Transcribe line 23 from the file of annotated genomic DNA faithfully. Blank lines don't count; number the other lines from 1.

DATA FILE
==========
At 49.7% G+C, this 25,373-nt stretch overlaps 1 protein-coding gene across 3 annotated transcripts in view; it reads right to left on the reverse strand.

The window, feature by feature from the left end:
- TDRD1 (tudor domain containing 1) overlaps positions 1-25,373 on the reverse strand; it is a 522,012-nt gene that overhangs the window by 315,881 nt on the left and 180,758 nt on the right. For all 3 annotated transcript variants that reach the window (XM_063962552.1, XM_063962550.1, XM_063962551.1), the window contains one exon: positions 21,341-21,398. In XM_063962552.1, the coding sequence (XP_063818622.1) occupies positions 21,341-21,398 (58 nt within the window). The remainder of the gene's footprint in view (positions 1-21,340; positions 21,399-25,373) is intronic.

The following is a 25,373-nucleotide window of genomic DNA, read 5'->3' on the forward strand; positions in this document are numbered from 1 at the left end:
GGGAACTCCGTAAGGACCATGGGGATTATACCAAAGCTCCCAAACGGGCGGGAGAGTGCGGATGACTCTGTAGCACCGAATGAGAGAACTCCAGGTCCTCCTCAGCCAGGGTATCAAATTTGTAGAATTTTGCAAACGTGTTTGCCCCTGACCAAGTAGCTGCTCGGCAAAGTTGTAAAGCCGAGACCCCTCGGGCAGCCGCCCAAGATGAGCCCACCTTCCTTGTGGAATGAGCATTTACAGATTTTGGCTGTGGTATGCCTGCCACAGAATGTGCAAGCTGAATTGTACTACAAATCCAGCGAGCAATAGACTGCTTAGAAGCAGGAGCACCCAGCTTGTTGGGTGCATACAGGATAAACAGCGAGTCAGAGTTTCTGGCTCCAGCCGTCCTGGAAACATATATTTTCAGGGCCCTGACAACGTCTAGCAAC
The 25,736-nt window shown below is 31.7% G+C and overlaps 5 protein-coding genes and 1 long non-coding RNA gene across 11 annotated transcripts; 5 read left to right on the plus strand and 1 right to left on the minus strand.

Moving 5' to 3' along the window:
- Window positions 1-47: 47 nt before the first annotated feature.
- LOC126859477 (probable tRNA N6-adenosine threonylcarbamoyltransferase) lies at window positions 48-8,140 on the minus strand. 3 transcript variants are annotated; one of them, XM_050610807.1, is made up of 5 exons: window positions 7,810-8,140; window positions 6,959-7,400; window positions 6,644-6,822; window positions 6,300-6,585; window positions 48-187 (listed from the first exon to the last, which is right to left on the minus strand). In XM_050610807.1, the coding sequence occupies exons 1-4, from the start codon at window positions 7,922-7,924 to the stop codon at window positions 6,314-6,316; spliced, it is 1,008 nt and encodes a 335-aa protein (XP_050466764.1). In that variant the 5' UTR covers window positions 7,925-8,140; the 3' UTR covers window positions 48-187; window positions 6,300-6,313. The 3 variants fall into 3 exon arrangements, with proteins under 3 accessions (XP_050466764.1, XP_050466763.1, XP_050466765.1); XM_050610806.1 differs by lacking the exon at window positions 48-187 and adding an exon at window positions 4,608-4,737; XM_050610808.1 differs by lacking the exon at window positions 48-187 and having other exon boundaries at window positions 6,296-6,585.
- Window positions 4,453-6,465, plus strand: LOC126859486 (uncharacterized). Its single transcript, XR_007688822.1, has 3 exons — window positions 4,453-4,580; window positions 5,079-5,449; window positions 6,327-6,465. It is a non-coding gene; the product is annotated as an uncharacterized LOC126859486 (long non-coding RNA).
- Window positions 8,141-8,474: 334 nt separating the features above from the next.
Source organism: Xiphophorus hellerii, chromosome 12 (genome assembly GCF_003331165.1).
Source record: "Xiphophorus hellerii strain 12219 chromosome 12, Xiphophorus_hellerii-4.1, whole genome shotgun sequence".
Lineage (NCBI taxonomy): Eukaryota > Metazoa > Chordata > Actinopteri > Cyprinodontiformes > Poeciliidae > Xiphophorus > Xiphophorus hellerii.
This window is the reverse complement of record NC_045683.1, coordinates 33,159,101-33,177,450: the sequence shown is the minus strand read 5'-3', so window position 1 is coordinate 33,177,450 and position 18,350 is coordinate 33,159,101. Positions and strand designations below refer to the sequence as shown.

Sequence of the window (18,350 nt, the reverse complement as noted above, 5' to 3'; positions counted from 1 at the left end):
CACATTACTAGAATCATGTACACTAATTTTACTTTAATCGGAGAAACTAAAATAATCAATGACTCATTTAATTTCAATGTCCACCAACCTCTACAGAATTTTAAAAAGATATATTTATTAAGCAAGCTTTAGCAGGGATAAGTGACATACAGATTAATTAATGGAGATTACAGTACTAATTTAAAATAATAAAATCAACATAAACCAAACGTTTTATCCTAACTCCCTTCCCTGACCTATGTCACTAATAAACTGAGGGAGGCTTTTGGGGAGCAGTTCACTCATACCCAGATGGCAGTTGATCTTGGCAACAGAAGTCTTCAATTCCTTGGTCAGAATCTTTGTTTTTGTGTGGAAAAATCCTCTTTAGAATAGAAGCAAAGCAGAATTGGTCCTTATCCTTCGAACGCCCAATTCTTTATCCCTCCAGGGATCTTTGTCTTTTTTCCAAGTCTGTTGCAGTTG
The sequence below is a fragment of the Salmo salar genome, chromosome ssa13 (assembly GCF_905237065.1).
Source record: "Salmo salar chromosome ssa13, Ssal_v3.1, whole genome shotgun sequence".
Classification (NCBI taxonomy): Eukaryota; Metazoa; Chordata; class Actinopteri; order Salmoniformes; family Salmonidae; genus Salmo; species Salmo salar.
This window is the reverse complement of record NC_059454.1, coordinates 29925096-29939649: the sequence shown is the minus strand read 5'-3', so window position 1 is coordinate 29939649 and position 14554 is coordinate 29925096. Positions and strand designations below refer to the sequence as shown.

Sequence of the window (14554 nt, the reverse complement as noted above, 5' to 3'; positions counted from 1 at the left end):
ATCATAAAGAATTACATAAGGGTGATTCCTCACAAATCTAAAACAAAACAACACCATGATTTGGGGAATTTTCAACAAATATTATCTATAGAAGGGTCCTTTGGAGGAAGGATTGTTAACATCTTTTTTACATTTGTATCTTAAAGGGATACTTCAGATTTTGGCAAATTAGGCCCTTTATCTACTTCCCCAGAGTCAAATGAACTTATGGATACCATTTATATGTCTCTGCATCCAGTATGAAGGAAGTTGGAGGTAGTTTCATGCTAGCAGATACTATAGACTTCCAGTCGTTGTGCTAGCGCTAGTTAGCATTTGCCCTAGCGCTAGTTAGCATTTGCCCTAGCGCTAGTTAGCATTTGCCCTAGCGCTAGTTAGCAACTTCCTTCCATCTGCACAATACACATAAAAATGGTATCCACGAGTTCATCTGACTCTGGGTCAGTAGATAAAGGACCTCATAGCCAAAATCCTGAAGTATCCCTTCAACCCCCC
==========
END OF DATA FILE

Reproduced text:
ATCATAAAGAATTACATAAGGGTGATTCCTCACAAATCTAAAACAAAACAACACCATGATTTGGGGAATTTTCAACAAATATTATCTATAGAAGGGTCCTTTGGAGGAAGGATTGTTAACATCTTTTTTACATTTGTATCTTAAAGGGATACTTCAGATTTTGGCAAATTAGGCCCTTTATCTACTTCCCCAGAGTCAAATGAACTTATGGATACCATTTATATGTCTCTGCATCCAGTATGAAGGAAGTTGGAGGTAGTTTCATGCTAGCAGATACTATAGACTTCCAGTCGTTGTGCTAGCGCTAGTTAGCATTTGCCCTAGCGCTAGTTAGCATTTGCCCTAGCGCTAGTTAGCATTTGCCCTAGCGCTAGTTAGCAACTTCCTTCCATCTGCACAATACACATAAAAATGGTATCCACGAGTTCATCTGACTCTGGGTCAGTAGATAAAGGACCTCATAGCCAAAATCCTGAAGTATCCCTTCAACCCCCC